People like Robin Hood because, as the story goes, he stole from the rich to give to the poor. But what if the legendary bandit of Sherwood Forest was less selfless outlaw and more canny loan shark? In the 2010 book Robin Hood: The Unknown Templar, author John Paul Davis suggests Hood did indeed steal from the rich, but only to then lend the money to the poor, and charged an extra deposit fee. Not as noble.
Critics say the same goes for Governor Doug Ducey’s latest budget proposal, which would add $100 million in funding for K-12 education in fiscal year 2019, say Arizona education advocates. (According to the State of the State address in January, the funding would increase to $371 million in five years for teacher raises and capital expenses like textbooks and buses.) “What’s unsustainable is [the governor is] moving this money from other agencies, and it’s kind of all depending on the economy – if we hit another recession or just a mild slowdown, the dollars he’s intending to move into the schools will disappear,” says Dawn Penich-Thacker, spokeswoman of Save Our Schools (SOS) Arizona.
Penich-Thacker is referring to the governor’s plan to increase spending not by raising taxes – as he pledged never to do while campaigning – but by using efficiencies. Kind of like rooting for loose change in the government’s couch cushions, efficiencies are savings from other state agencies that range from a couple thousand dollars to several million, applied to other areas of the budget. For example, on a list of expected efficiency savings for 2019 from the governor’s office is $130,000 from the Department of Emergency Management through reduced employee travel, employee training and other operating costs.
“It’s stealing from Peter to pay Paul,” Penich-Thacker says. The AZ Schools Now coalition, which SOS Arizona is part of, is advocating for 10 new revenue sources to raise the remaining $1.1 billion cumulatively cut from public schools since the recession. Among their proposals is raising tax rates for households with annual incomes of $500,000 or more, which they say could net an additional $250 million.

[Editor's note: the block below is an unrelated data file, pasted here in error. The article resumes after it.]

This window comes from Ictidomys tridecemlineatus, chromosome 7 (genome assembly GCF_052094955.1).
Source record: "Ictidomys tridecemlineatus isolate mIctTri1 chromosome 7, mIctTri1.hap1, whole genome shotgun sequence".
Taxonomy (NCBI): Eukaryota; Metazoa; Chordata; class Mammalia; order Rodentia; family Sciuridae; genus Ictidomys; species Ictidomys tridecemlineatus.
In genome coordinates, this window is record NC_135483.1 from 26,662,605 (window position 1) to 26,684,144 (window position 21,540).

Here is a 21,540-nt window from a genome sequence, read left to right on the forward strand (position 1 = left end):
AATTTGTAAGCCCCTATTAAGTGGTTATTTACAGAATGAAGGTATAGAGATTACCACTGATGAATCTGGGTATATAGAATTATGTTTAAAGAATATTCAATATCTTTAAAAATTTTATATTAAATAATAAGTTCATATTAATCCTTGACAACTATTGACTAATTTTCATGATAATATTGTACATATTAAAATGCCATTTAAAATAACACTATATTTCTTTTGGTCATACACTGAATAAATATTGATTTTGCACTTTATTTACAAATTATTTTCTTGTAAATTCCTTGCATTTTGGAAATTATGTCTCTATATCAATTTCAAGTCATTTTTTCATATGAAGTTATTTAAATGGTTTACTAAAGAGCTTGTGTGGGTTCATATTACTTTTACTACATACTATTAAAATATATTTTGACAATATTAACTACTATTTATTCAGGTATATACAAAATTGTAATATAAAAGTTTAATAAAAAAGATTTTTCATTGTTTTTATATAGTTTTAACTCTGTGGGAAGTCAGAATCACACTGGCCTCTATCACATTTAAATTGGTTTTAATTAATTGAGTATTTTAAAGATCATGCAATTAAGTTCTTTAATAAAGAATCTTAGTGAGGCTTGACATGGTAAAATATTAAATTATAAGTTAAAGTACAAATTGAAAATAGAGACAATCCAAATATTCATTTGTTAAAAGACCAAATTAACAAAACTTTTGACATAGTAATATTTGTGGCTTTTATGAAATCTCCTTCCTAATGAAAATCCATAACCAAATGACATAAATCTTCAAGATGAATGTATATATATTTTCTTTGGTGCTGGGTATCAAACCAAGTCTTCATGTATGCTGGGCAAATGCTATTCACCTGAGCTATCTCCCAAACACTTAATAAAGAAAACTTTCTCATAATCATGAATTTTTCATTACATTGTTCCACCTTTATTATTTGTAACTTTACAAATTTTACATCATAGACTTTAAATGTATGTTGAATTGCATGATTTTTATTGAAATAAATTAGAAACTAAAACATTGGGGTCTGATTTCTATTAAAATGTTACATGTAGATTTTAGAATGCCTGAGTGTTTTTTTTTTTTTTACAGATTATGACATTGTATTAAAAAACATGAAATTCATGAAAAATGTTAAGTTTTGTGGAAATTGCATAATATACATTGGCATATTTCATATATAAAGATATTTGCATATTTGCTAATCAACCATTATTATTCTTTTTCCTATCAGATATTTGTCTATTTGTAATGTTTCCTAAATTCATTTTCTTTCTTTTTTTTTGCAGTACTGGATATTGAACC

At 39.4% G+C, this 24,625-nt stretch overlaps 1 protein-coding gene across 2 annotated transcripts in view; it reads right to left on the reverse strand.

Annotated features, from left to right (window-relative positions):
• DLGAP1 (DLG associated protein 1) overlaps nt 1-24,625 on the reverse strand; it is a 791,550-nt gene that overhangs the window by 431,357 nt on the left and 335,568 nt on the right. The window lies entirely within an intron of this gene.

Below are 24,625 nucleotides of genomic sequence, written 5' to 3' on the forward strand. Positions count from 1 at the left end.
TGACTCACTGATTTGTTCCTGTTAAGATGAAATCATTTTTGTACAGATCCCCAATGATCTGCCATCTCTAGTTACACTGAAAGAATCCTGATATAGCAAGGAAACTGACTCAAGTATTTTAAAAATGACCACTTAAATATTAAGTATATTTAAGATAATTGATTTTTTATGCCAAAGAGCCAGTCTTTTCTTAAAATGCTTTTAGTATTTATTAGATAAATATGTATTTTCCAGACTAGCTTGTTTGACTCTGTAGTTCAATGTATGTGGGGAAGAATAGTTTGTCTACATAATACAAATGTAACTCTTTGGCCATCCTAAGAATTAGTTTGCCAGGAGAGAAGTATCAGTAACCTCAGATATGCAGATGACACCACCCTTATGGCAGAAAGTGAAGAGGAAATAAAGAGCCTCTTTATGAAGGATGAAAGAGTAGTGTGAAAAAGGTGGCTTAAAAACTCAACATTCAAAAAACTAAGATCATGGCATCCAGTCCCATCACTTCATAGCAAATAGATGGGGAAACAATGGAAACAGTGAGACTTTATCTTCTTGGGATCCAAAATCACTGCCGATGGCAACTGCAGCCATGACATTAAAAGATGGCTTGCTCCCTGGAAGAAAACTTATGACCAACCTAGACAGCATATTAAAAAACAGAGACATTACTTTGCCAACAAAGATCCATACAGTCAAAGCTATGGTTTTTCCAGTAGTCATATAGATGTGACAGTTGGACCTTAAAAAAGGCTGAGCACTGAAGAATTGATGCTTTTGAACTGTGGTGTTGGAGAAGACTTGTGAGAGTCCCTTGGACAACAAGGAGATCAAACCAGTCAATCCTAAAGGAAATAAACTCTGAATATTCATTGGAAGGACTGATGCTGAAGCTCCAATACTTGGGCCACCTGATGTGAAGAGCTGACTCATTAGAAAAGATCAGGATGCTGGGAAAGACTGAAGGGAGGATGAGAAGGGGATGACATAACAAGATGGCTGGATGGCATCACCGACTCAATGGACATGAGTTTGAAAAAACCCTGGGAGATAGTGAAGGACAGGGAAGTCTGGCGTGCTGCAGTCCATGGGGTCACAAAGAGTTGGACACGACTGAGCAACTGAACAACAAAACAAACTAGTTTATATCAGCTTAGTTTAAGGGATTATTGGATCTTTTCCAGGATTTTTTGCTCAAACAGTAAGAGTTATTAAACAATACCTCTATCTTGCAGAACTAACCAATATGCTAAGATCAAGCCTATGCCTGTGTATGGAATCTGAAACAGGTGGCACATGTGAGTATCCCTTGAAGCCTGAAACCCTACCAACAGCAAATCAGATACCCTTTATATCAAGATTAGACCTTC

But don’t expect Ducey to jump on board the tax train. Spokesman Daniel Scarpinato disagrees with the assessment that efficiency funding streams are unsustainable. “It’s actually more sustainable to find existing resources within state government. Tax revenues are unpredictable and fluctuate with the economy. We saw this during the recession,” he says. “These are dollars [we] know are there, and can be better spent in our schools than at the state Capitol complex.”
Meanwhile, Arizona remains near the bottom in the nation for school funding. A November 2017 report from the D.C.-based Center on Budget and Policy Priorities (CBPP) ranked Arizona last among 48 states in recovering from education budget cuts during the Great Recession. Between 2008 and 2015, the report said Arizona cut its per-pupil K-12 funding by nearly 37 percent (adjusted for inflation). At the time, Ducey called it “a false report by a left-wing public interest group,” saying he’d boosted school funding by millions of dollars in the last few years without raising taxes. Much of that came from voters passing Proposition 123 in 2016 to resolve a $1.6 billion lawsuit over school funding by pulling from the state’s land trust.
Mike Leachman, CBPP director of state fiscal research, says nearly every state in the U.S. cut education spending during the recession, but “as the economy has slowly recovered… most states have reinvested in [their] schools… but states like Arizona that have cut personal and corporate tax rates have made that climb harder. They’re sort of digging the hole deeper that they need to get out of.”
Gov. Ducey’s $10.1 billion spending plan ($4.5 billion for education) shows $79 million in efficiency savings. A sampling of cuts to other state agencies to fund his spending priorities:
$35 M: moving behavioral health services for childless adults to same funding stream as acute care, increasing hospital assessment – which covers Medicaid expansion – by 12 percent
$2.8 M: maintaining 3 percent vacancy in Kingman and Red Rock private prisons
$44.4 K: Governor’s Office job vacancies
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